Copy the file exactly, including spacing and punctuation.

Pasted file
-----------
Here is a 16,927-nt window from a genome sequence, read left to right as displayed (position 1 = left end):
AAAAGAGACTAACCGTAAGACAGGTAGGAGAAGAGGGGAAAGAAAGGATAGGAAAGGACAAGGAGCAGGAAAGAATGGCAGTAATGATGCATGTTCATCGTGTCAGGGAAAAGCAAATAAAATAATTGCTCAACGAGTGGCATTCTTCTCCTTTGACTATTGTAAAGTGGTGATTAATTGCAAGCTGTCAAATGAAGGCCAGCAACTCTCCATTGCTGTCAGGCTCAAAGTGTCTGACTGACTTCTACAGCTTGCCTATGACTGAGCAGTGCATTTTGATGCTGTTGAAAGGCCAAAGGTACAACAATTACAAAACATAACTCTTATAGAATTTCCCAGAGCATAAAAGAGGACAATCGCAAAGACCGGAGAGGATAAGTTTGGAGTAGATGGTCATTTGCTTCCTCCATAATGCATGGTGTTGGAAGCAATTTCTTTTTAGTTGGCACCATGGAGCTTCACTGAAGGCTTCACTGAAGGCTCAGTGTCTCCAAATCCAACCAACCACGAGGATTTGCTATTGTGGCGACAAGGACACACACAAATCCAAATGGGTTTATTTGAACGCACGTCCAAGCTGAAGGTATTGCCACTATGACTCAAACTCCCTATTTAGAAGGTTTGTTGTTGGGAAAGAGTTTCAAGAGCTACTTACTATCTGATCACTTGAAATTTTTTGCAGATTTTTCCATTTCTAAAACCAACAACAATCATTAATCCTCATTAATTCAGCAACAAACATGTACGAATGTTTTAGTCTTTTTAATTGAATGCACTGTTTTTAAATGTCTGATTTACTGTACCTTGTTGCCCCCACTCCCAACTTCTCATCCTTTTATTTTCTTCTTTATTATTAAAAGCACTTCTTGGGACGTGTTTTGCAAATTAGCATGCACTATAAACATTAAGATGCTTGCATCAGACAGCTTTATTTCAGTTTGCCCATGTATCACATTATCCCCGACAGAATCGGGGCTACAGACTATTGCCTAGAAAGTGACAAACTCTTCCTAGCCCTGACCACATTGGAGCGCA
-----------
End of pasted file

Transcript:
Here is a 16,927-nt window from a genome sequence, read left to right as displayed (position 1 = left end):
AAAAGAGACTAACCGTAAGACAGGTAGGAGAAGAGGGGAAAGAAAGGATAGGAAAGGACAAGGAGCAGGAAAGAATGGCAGTAATGATGCATGTTCATCGTGTCAGGGAAAAGCAAATAAAATAATTGCTCAACGAGTGGCATTCTTCTCCTTTGACTATTGTAAAGTGGTGATTAATTGCAAGCTGTCAAATGAAGGCCAGCAACTCTCCATTGCTGTCAGGCTCAAAGTGTCTGACTGACTTCTACAGCTTGCCTATGACTGAGCAGTGCATTTTGATGCTGTTGAAAGGCCAAAGGTACAACAATTACAAAACATAACTCTTATAGAATTTCCCAGAGCATAAAAGAGGACAATCGCAAAGACCGGAGAGGATAAGTTTGGAGTAGATGGTCATTTGCTTCCTCCATAATGCATGGTGTTGGAAGCAATTTCTTTTTAGTTGGCACCATGGAGCTTCACTGAAGGCTTCACTGAAGGCTCAGTGTCTCCAAATCCAACCAACCACGAGGATTTGCTATTGTGGCGACAAGGACACACACAAATCCAAATGGGTTTATTTGAACGCACGTCCAAGCTGAAGGTATTGCCACTATGACTCAAACTCCCTATTTAGAAGGTTTGTTGTTGGGAAAGAGTTTCAAGAGCTACTTACTATCTGATCACTTGAAATTTTTTGCAGATTTTTCCATTTCTAAAACCAACAACAATCATTAATCCTCATTAATTCAGCAACAAACATGTACGAATGTTTTAGTCTTTTTAATTGAATGCACTGTTTTTAAATGTCTGATTTACTGTACCTTGTTGCCCCCACTCCCAACTTCTCATCCTTTTATTTTCTTCTTTATTATTAAAAGCACTTCTTGGGACGTGTTTTGCAAATTAGCATGCACTATAAACATTAAGATGCTTGCATCAGACAGCTTTATTTCAGTTTGCCCATGTATCACATTATCCCCGACAGAATCGGGGCTACAGACTATTGCCTAGAAAGTGACAAACTCTTCCTAGCCCTGACCACATTGGAGCGCA